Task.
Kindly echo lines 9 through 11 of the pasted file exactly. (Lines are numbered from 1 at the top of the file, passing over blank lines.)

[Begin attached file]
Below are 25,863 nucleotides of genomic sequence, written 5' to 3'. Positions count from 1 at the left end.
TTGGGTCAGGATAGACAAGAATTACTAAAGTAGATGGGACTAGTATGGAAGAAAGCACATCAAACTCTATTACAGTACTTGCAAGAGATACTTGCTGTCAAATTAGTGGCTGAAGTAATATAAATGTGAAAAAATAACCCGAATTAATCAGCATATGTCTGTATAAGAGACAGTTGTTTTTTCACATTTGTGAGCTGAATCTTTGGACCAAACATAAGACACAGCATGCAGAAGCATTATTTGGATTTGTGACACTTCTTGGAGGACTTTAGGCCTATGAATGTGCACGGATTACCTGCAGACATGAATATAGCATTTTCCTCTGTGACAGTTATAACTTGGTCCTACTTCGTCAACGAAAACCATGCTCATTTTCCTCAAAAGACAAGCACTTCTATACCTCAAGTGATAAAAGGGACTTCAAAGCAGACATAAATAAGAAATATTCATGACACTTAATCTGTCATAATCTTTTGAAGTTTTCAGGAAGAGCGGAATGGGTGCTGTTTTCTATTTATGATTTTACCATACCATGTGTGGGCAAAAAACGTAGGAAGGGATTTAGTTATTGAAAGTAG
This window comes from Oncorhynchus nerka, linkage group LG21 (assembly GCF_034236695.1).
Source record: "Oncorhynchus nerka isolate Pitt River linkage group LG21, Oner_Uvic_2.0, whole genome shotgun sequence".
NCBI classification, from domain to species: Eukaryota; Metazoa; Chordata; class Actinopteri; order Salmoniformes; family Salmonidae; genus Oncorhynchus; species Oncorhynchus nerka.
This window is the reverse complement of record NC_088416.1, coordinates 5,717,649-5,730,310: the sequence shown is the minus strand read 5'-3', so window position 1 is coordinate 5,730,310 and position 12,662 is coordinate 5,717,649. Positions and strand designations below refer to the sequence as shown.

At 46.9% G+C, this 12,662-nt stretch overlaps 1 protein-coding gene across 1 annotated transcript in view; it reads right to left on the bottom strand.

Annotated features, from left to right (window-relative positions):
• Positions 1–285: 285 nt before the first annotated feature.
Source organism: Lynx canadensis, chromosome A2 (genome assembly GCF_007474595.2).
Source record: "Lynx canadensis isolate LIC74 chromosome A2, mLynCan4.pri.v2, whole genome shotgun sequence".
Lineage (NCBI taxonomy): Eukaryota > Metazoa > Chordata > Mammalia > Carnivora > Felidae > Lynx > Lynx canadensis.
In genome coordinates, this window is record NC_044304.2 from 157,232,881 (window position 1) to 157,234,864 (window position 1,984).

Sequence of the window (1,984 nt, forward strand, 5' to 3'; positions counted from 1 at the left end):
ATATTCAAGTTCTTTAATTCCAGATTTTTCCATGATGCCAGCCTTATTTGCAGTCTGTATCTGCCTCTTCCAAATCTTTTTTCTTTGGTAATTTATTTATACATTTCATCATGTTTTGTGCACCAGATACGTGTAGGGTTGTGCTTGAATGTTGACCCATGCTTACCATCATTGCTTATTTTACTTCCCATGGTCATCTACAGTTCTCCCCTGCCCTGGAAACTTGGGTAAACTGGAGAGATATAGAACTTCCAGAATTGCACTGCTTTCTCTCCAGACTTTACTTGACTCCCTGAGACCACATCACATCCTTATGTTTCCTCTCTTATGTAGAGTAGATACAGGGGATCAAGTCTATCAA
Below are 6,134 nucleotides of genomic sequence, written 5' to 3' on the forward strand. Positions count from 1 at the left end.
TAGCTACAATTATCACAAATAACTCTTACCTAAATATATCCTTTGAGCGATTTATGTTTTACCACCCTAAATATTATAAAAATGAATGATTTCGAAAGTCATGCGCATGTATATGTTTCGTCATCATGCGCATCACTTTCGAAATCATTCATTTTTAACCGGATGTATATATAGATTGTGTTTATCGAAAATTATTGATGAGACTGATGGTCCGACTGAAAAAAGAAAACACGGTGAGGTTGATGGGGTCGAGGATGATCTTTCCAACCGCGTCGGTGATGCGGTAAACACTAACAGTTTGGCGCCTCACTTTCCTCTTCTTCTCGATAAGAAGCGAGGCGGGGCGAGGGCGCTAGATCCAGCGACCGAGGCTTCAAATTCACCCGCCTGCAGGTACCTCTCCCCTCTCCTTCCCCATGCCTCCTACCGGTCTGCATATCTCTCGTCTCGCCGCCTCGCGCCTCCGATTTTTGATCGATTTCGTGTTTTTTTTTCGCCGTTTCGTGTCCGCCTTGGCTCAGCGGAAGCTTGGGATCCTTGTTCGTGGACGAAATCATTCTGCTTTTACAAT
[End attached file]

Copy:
• Positions 1–285: 285 nt before the first annotated feature.
Source organism: Lynx canadensis, chromosome A2 (genome assembly GCF_007474595.2).
Source record: "Lynx canadensis isolate LIC74 chromosome A2, mLynCan4.pri.v2, whole genome shotgun sequence".